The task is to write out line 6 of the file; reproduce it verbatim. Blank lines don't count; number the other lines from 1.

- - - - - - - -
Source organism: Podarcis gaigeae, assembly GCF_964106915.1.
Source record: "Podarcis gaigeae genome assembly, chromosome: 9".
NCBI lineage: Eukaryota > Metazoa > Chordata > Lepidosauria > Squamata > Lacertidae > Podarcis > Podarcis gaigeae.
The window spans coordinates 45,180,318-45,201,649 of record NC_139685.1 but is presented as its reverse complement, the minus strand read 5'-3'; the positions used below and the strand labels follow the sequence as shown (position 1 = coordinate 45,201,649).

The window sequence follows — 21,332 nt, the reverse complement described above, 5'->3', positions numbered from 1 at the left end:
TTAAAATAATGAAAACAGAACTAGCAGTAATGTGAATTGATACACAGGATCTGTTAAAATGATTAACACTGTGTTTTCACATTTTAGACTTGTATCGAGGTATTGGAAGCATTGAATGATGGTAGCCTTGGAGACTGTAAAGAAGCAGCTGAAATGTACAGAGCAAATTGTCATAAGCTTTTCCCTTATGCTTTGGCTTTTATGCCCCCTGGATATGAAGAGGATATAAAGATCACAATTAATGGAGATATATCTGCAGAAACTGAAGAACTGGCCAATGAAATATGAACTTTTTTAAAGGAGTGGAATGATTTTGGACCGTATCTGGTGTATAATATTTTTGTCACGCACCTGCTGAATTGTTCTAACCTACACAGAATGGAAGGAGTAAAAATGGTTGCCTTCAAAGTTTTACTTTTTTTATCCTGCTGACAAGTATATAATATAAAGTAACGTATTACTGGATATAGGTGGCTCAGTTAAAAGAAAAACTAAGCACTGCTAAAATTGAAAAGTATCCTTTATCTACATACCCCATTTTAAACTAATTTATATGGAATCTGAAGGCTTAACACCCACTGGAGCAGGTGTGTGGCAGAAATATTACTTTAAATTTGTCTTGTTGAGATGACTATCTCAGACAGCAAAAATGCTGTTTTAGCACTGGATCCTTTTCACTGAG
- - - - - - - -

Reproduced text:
TTAAAATAATGAAAACAGAACTAGCAGTAATGTGAATTGATACACAGGATCTGTTAAAATGATTAACACTGTGTTTTCACATTTTAGACTTGTATCGAGGTATTGGAAGCATTGAATGATGGTAGCCTTGGAGACTGTAAAGAAGCAGCTGAAATGTACAGAGCAAATTGTCATAAGCTTTTCCCTTATGCTTTGGCTTTTATGCCCCCTGGATATGAAGAGGATATAAAGATCACAATTAATGGAGATATATCTGCAGAAACTGAAGAACTGGCCAATGAAATATGAACTTTTTTAAAGGAGTGGAATGATTTTGGACCGTATCTGGTGTATAATATTTTTGTCACGCACCTGCTGAATTGTTCTAACCTACACAGAATGGAAGGAGTAAAAATGGTTGCCTTCAAAGTTTTACTTTTTTTATCCTGCTGACAAGTATATAATATAAAGTAACGTATTACTGGATATAGGTGGCTCAGTTAAAAGAAAAACTAAGCACTGCTAAAATTGAAAAGTATCCTTTATCTACATACCCCATTTTAAACTAATTTATATGGAATCTGAAGGCTTAACACCCACTGGAGCAGGTGTGTGGCAGAAATATTACTTTAAATTTGTCTTGTTGAGATGACTATCTCAGACAGCAAAAATGCTGTTTTAGCACTGGATCCTTTTCACTGAG